– PolyGeo
    May 21, 2015 at 21:52
  • 1
    Searching for the birth record is also worthy of a new question. I see you earned a badge for taking the Tour -- well done!
    – Jan Murphy
    May 21, 2015 at 22:29

1 Answer 1


How do we evaluate the published work of other genealogists? That's a very good question, whether we are talking about a book publication, or someone's online tree on services such as Ancestry or RootsWeb or others which allow the publication of genealogies that are owned by one individual.

One place to turn for an answer is the Board for Certification of Genealogists. Their website describes their manual, Genealogy Standards, as follows:

its eighty-three standards contribute to the level of credibility in genealogy called the Genealogical Proof Standard (GPS).

The five elements of the GPS are:

  1. a reasonably exhaustive search;
  2. complete and accurate source citations;
  3. analysis and correlation of the collected information;
  4. resolution of any conflicting evidence; and
  5. a soundly reasoned, coherently written conclusion.

Another metric we can use to judge these works and other evidence is Elizabeth Shown Mills' Evidence Analysis Process Map found in her book Evidence Explained -- you can view it on her website, on this page: QuickLesson 17: The Evidence Analysis Process Map. (Copy archived on 10 May 2018 by the Internet Archive's Wayback Machine.)

The Process Map has 9 elements arranged in three columns, and sometimes you'll see people refer to it by the nickname "the 3 x 3".

Are the sources:

  • Original (e.g. the record at the first time it was written)
  • Derivative (e.g. someone's index of town records)
  • Authored (a local town history)

Is the information:

  • Primary (firsthand knowledge)
  • Secondary (secondhand knowledge)
  • Undetermined (where we can't tell or it isn't known)

Is the evidence:

  • Direct (does it answer the question you have about the person)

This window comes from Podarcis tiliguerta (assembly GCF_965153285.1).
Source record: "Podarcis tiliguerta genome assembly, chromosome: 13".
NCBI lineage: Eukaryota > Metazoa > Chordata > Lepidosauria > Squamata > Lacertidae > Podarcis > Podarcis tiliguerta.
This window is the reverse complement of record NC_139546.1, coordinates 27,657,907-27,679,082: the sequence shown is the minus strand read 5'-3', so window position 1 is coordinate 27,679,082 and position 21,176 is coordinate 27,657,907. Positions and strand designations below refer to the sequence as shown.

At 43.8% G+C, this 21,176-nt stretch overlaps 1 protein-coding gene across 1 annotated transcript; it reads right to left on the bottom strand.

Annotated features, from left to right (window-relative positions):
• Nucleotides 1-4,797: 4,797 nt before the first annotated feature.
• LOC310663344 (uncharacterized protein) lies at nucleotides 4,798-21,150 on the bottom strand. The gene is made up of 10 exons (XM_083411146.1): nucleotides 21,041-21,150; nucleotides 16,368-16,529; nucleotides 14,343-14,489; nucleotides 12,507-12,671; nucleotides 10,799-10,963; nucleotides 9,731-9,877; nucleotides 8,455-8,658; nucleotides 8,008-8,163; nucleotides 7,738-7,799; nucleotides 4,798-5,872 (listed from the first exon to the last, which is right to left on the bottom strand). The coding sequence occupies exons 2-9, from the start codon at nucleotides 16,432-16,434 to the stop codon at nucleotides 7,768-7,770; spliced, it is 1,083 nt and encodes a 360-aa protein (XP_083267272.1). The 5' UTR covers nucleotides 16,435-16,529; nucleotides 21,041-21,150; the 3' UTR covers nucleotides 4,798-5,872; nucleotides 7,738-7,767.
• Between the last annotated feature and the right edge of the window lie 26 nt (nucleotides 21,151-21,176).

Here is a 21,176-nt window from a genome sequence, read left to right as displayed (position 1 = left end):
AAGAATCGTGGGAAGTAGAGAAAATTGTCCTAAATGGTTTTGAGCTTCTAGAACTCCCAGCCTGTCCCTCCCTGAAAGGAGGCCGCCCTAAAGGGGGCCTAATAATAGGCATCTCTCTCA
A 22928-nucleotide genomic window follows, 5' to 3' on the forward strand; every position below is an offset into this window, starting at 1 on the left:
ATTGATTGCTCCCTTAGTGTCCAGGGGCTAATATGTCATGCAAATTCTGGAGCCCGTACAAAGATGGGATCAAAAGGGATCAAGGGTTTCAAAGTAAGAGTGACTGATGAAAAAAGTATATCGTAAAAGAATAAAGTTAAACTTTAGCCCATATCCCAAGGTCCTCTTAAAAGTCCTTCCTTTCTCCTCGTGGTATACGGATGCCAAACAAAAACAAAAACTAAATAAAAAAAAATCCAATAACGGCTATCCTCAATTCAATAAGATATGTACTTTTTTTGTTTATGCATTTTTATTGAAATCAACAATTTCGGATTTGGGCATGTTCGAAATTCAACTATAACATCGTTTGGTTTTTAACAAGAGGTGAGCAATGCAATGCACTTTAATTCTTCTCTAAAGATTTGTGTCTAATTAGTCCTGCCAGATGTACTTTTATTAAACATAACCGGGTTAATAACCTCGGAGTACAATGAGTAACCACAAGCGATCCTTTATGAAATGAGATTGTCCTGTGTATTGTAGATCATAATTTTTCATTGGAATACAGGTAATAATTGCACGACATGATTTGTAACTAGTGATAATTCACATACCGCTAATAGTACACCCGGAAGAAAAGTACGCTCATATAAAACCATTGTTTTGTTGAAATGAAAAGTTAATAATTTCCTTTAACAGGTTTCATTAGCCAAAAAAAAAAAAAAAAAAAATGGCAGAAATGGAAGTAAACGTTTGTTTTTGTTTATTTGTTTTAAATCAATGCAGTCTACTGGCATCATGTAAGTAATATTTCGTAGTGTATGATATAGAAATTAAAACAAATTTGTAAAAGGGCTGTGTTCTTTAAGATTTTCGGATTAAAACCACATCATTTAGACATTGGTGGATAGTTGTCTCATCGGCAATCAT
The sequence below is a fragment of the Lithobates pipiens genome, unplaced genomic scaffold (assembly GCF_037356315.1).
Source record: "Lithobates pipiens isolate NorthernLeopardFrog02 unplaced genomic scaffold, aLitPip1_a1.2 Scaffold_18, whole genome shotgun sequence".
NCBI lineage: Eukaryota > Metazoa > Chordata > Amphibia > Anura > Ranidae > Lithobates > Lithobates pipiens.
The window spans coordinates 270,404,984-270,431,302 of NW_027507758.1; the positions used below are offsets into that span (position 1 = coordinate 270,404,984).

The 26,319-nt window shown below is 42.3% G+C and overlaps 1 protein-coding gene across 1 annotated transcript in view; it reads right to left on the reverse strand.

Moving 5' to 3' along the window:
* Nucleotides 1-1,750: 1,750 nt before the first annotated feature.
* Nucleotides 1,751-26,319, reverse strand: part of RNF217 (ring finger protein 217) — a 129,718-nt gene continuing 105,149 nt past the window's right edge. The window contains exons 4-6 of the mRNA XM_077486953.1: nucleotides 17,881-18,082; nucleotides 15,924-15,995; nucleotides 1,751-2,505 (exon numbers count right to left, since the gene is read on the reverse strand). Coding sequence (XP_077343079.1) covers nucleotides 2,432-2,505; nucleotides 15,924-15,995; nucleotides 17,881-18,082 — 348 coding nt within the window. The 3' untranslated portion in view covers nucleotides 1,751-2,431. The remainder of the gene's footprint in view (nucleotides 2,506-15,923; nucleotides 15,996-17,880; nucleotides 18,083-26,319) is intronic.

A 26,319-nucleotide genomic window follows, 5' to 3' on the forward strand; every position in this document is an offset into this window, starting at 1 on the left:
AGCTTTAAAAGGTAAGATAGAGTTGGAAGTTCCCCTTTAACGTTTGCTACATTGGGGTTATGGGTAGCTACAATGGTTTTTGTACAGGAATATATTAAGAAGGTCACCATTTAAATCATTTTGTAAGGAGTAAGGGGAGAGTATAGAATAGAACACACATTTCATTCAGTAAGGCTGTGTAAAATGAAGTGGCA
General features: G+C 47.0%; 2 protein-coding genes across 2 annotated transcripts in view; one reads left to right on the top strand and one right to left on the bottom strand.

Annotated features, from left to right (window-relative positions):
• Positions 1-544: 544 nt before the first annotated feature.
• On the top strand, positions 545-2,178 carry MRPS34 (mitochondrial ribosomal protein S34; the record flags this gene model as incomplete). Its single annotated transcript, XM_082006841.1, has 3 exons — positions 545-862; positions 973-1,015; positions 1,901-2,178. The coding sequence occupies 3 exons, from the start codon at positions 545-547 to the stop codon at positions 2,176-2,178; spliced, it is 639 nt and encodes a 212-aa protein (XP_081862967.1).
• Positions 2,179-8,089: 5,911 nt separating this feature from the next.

• Indirect (information which does not directly answer your question, but can be combined with other information to prove your case)
  • Negative (the absence of information which should be there -- not to be confused with negative findings, which might simply be that we didn't search well enough or that something was poorly indexed)

Using these as our yardsticks, can we tell how valid the work might be? Does the author give us a list of sources that were consulted? Is there enough transparency so you can follow along, look at the sources consulted, and evaluate the information for yourself?

Example One: the famous family history

Delmar Rial Lowell wrote a 2-volume genealogy, The Historic Genealogy of the Lowells of America from 1639 to 1899. This authored work was researched by Lowell and his father over twenty-five years, and is mostly un-sourced, although there are some references scattered through out the text. To give you an idea of the scope of the problem -- there are over 2000 individuals listed in the book. A search for "town records" has 14 results. Not all collections of town records will say "town records" in the title, but that gives you a rough idea of how many of the 2000+ people have a note next to their entry, saying which town's records the dates came from.

It is difficult for me to say how accurate this two-volume history is as a whole, when it is the result of 25 years of research, and contains thousands of individuals. Even if we are told that Rev. Lowell and his father had found direct evidence from primary records for every connection in the book, we still don't know if that information was from original records or from derivatives (such as copies of the original records).

The brute-force way to answer the question of how accurate his books are would be to re-do all 25 years of his research myself -- we have no proof statements for any of the individuals. I could get a general idea of how well-regarded the book is by looking for book reviews, or by seeing how many times his book was cited by other genealogists. But any time you count citations, there is an inherent bias towards older published works, simply because they've been around longer and have had more chance to be looked at than more recent books. So you can't just say "more people cite this work so it must be good".